I think it has to do with our natural limitations. It's impressive that we are starting to create words and ideas describing things we can't observe, but that we expect to be 'there' anyway. Our universe is changing into a concept where its origin becomes something not 'existing' to us, creating what we see as the 'reality'.

And no, I'm not religious, that much :) yor_on, Thu, 2nd Dec 2010

Suppose that on the other side of that building there was a very deep hole (e.g. a mine shaft) and you released the stone over that. It would not stop at the top of the hole, so there must be more gravitational potential energy involved than was put into the stone by taking it up the building. Bill S, Sat, 4th Dec 2010

I must confess that I do not understand how a magnet works.  Could it be a form of natural storage of electricity?  Thanks for comments.  Joe L. Ogan Joe L. Ogan, Sun, 5th Dec 2010

You could see it one of two ways Joe, or more? Who knows :) Either as 'forces' forcing 'transitions', or as 'emergences' creating 'new properties'. The second viewpoint gathers under chaos theory.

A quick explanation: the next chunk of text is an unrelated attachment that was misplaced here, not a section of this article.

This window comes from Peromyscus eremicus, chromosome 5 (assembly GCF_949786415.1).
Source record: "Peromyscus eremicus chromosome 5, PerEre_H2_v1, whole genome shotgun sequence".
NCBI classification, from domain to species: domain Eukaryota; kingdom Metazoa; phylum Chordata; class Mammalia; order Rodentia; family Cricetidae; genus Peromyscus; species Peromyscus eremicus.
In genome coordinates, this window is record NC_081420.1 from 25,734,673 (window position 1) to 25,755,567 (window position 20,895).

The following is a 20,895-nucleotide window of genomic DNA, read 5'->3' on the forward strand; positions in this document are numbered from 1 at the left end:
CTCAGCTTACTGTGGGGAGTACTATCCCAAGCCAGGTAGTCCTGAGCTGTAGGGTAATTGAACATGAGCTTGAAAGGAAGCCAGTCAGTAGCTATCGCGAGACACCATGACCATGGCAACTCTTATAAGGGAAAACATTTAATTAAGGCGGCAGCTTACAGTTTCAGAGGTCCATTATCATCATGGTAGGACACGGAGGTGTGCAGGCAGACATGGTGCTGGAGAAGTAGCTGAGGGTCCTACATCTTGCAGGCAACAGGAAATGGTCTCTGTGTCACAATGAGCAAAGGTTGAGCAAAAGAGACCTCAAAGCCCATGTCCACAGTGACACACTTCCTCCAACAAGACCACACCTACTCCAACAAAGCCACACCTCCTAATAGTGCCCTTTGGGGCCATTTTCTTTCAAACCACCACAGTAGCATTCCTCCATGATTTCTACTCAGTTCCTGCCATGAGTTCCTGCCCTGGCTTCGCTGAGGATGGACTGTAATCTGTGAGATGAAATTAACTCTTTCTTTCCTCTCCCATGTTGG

If you're working with particle physics you have some maxims, unstated mostly as I see it. One of them is that there will be 'forces', and that they are 'real'. Another is that that everything is created from 'discrete events' in SpaceTime, including magnetism. And the third I think is the 'background' on which those 'discrete events' is seen to happen.

If you think of it as fractal principles you don't really need 'discrete events'. What you need is 'relations' leading up to 'emergences', although those 'emergences' to us will have a shape and so can be associated with 'forces', making both point of views 'convertible' when over Plank size to me, Except for the maxims preceding them.